Drum gates are a type of spillway control gate used to regulate reservoir level and provide flood control. Although more common for dams constructed prior to the 1950’s, many large dams in the United States and internationally are still equipped with drum gates. There are several documented case histories of past drum gates failures, as well as a history of operations and maintenance challenges for this gate type. Regular inspection and maintenance of drum gates and their associated components is necessary to ensure reliable operation. This includes both routine maintenance activities, such as regular gate testing, as well as careful planning and execution of more detailed inspections and/or repair work. Control systems need to be checked and updated, as needed, and operators must receive proper training on safe gate operation. Early warning systems, an up-to-date Emergency Action Plan, and close communication with downstream communities and first responders are also key components of improving safety and reducing risk in the event of a sudden release.

March 2023

Case Study: Banqiao Dam (China, 1975)

Researcher: Andy Lynch, P.E.
Reviewer: Seth Thompson, P.E.

In the summer of 1975, Typhoon Nina made landfall in China near Shanghai and progressed inland until colliding with a cold front over the Henan Province, which stopped the storm’s movement. Over three days, the storm dropped over 64 inches of rainfall, including 7.5 inches in one hour, and set the world record 6-hour precipitation of 32.7 inches. This deluge caused flooding throughout the region and quickly filled to capacity any available flood storage within the region’s flood control dams.
Banqiao Dam was one of those dams. It was constructed to provide flood control and irrigation water to the region. Built in 1952, Banqiao stood 80 feet tall and was constructed of a clay core surrounded by a sand shell. The dam was designed for a 1 in 1,000 event or 20.9 inches (530mm) over three days. Typhoon Nina greatly exceeded this and was estimated to have been a 1 in 2,000 event. Due to downed communication lines and inadequate discharge capacity through its five sluice gates and undersized secondary spillway, Banqiao Dam overtopped by approximately one foot on August 8, 1975. The devastating flood wave killed tens of thousands instantly and stranded millions without access to food or clean water. In the ensuing summer heat and as a result of starvation and disease, over 100,000 more died. In addition to the terrible natural disaster brought by Typhoon Nina, the Banqiao Dam failure has been described as one of the worst man-made disasters in history.

Case Study: Fujinuma Dam (Japan, 2011)

Researcher: Paul Risher, P.E.
Reviewer: Lee Wooten, P.E.

On March 11, 2011, a massive 500-600 km rupture off the east coast of Japan resulted in a powerful Magnitude 9.1 earthquake and subsequent tsunami. The shaking also damaged at least 745 dams in Fukushima Prefecture and caused a rare seismically induced failure of the Fujinuma Dam. The earthfill dam and an earthfill saddle dam were built in layers from 1937 to 1949 to store irrigation water. 
Observations and analyses concluded the dam had poor compaction and foundation treatment, likely resulting in a seismically induced slope failure that lowered the crest below the reservoir level. The saddle dam and multiple slopes around the reservoir rim also had slope failures, likely due to rapid drawdown.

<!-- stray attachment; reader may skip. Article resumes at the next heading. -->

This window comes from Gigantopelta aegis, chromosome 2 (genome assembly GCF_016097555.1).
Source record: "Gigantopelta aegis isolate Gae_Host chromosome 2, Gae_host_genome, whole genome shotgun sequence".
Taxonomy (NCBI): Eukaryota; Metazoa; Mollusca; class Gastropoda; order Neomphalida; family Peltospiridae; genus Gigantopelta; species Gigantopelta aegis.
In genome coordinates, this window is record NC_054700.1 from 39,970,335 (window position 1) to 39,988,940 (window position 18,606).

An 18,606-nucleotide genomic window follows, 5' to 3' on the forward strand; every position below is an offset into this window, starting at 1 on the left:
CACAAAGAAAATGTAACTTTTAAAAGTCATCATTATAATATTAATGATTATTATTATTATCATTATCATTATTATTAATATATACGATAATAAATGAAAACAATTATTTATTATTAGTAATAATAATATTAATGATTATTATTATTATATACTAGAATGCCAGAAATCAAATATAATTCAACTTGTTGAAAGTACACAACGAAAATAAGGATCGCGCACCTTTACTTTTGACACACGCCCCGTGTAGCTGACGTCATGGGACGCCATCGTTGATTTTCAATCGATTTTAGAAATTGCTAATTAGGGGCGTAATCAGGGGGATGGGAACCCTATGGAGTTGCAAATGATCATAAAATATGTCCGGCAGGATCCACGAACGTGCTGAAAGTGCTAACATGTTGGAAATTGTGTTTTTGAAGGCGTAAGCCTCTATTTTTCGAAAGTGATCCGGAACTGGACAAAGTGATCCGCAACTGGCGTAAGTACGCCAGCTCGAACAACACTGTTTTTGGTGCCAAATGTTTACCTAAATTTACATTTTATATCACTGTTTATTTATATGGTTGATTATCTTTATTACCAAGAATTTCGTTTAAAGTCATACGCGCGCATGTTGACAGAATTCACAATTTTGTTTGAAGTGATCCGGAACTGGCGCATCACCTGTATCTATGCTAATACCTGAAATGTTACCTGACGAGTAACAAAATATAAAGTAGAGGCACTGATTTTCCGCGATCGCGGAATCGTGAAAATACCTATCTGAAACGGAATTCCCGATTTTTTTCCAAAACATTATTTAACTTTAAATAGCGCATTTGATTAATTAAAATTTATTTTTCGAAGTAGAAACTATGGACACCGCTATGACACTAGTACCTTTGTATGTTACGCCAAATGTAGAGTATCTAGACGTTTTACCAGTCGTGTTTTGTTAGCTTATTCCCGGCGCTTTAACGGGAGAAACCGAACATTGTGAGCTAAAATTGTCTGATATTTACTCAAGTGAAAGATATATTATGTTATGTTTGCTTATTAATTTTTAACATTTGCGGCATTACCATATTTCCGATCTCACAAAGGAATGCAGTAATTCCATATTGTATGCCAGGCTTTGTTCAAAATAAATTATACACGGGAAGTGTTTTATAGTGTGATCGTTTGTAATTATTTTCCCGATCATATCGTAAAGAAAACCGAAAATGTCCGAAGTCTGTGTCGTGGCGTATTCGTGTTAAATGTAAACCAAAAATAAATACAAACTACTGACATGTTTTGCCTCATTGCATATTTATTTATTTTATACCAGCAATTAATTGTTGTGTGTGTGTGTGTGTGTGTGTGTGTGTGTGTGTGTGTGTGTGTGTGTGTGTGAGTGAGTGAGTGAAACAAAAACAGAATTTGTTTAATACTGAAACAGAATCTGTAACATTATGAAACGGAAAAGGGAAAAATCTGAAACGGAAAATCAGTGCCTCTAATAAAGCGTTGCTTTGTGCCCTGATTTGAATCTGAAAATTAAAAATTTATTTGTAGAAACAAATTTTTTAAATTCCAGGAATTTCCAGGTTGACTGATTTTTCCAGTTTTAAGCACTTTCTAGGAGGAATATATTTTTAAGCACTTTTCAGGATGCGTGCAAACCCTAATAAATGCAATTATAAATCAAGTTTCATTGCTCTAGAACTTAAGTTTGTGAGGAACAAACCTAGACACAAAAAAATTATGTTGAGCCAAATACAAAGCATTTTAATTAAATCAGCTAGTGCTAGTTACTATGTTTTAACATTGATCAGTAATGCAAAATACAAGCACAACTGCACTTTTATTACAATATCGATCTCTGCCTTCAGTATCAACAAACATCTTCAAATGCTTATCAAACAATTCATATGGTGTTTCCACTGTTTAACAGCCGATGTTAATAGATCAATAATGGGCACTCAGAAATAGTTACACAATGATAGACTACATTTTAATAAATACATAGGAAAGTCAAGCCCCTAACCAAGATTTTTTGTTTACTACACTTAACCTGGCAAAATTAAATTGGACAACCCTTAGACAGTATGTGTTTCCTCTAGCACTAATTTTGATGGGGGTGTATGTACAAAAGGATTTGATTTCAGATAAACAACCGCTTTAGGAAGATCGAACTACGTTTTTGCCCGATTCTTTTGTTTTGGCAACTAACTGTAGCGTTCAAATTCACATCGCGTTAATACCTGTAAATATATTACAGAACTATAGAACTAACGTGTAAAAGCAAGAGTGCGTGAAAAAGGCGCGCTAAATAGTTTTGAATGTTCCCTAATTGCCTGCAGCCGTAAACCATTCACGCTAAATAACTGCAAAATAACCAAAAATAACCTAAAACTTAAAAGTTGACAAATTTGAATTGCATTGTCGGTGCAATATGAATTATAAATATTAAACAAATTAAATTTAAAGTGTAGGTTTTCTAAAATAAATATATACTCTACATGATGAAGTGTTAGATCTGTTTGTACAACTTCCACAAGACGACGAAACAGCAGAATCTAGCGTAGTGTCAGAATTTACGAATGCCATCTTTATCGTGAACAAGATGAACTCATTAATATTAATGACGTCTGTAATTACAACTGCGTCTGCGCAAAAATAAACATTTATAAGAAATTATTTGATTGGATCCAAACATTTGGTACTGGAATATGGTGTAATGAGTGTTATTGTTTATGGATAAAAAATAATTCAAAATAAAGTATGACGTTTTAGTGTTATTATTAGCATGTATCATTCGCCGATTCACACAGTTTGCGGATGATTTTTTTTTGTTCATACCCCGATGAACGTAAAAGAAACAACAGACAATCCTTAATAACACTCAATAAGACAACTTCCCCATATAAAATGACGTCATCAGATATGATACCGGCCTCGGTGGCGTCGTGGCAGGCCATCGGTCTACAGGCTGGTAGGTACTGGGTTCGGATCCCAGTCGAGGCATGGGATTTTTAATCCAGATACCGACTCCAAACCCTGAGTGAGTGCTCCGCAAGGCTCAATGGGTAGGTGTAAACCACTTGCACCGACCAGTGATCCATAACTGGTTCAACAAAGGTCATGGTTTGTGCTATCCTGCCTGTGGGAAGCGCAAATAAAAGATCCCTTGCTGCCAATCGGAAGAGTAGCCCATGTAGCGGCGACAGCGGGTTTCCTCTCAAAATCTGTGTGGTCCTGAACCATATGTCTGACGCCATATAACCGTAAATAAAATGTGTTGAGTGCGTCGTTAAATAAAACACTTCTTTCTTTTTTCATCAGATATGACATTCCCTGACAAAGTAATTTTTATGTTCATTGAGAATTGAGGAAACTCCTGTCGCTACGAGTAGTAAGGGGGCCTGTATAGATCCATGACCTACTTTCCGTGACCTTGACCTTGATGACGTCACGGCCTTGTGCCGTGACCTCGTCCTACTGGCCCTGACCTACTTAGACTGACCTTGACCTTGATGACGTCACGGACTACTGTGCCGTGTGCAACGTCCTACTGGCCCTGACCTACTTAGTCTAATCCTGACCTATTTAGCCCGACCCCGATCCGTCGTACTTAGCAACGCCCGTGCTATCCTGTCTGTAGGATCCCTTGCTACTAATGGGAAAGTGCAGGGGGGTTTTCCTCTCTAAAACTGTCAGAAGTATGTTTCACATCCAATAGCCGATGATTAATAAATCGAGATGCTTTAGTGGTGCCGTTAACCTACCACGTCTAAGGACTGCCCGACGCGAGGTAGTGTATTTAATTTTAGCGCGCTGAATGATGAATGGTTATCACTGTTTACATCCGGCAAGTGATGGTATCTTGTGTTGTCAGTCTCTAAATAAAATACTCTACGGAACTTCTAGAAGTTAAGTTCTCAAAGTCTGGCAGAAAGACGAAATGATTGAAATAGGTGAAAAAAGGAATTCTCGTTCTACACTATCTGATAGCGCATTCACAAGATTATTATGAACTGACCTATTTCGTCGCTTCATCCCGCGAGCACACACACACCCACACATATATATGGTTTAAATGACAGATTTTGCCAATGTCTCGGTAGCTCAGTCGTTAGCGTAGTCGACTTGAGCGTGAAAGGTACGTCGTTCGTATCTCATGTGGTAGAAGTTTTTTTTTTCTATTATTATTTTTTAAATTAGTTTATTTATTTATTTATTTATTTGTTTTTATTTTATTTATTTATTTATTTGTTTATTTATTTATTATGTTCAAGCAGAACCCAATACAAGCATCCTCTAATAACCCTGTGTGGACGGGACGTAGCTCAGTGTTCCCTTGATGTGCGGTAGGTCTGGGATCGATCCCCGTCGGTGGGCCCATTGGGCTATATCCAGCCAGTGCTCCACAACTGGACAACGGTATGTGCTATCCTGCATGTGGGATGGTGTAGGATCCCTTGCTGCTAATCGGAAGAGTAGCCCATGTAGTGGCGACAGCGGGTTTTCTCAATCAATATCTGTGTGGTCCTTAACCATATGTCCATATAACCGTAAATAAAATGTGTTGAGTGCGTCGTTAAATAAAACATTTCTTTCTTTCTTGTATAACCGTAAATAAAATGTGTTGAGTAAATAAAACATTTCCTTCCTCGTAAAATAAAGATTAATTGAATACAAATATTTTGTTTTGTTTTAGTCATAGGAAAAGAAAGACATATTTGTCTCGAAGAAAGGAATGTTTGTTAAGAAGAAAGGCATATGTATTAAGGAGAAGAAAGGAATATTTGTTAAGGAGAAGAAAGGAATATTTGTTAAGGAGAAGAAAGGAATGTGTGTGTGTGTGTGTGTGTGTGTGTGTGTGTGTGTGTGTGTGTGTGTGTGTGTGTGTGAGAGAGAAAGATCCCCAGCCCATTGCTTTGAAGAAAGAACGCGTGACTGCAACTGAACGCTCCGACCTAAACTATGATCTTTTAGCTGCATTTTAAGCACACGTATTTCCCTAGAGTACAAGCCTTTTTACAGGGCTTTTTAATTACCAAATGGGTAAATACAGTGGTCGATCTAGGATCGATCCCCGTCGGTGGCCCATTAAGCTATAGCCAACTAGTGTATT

February 2023

Case Study: Hebgen Dam (Montana, 1959)

Researcher: Lee Mauney, P.E.
Reviewers: Ivan Wong, P.G., Khaled Chowdhury, P.E., Ph.D., Stephen Benson, P.E., Steve Samuelson, P.E., and Dave Gillette, P.E.

Just before midnight on August 17, 1959, in southwest Montana, an Mw 7.3 earthquake caused a block of the earth's crust 125 square miles in area, including Hebgen Lake, to subside along established faults north of the reservoir. Up to 21 feet of vertical displacement was measured along the segment of the Hebgen Fault near the dam. The earthquake caused a massive rockslide to cross the Madison River and up the opposite canyon wall. Rockslide debris dammed the river, forming Quake Lake just downstream of Hebgen Dam. As water began rising behind the slide, officials feared that the mass would be overtopped and breached or that water in Quake Lake would rise to the toe of Hebgen Dam, potentially destabilizing that dam. Working around the clock, a discharge channel was excavated through the slide mass, lowering the lake to a safe level. Ground deformations from the earthquake also damaged Hebgen Dam, cracking the concrete core wall, damaging the spillway, and inducing a seiche on Hebgen Dam reservoir, causing waves to overtop the earthfill dam. The failure of the dam and uncontrolled release of Hebgen Lake would have been catastrophic for the downstream population at risk. Although severely damaged, Hebgen Dam did not fail and was later repaired.

Case Study: Guajataca Dam (Puerto Rico, 2017)

Researchers: Sam S. Hutsell, P.E.; Carlos E. Cepero, P.E.; and Todd N. Loar, P.G., CEG
Reviewers: Dennis Zeveney, P.E. Jose Bermudez, Gregg Batchelder Adams, P.E. John Kendall, P.E. Thomas Terry, P.E. and Sam Hutsell, P.E.

Guajataca dam is located in northwest Puerto Rico and is a hydraulic fill core embankment dam designed and constructed in the 1920s to provide irrigation and municipal water to the region.  In September 2017, about two weeks after Hurricane Irma passed to the north, the island was directly impacted by Hurricane Maria.  The precipitation resulted in discharge flows through the spillway that exploited design flaws and structural defects causing undermining and removal of spillway slabs; head-cutting; partial erosion of the stabilization buttress; and failure of portions of the downstream concrete chute leaving a large scour hole in the lower half of the spillway.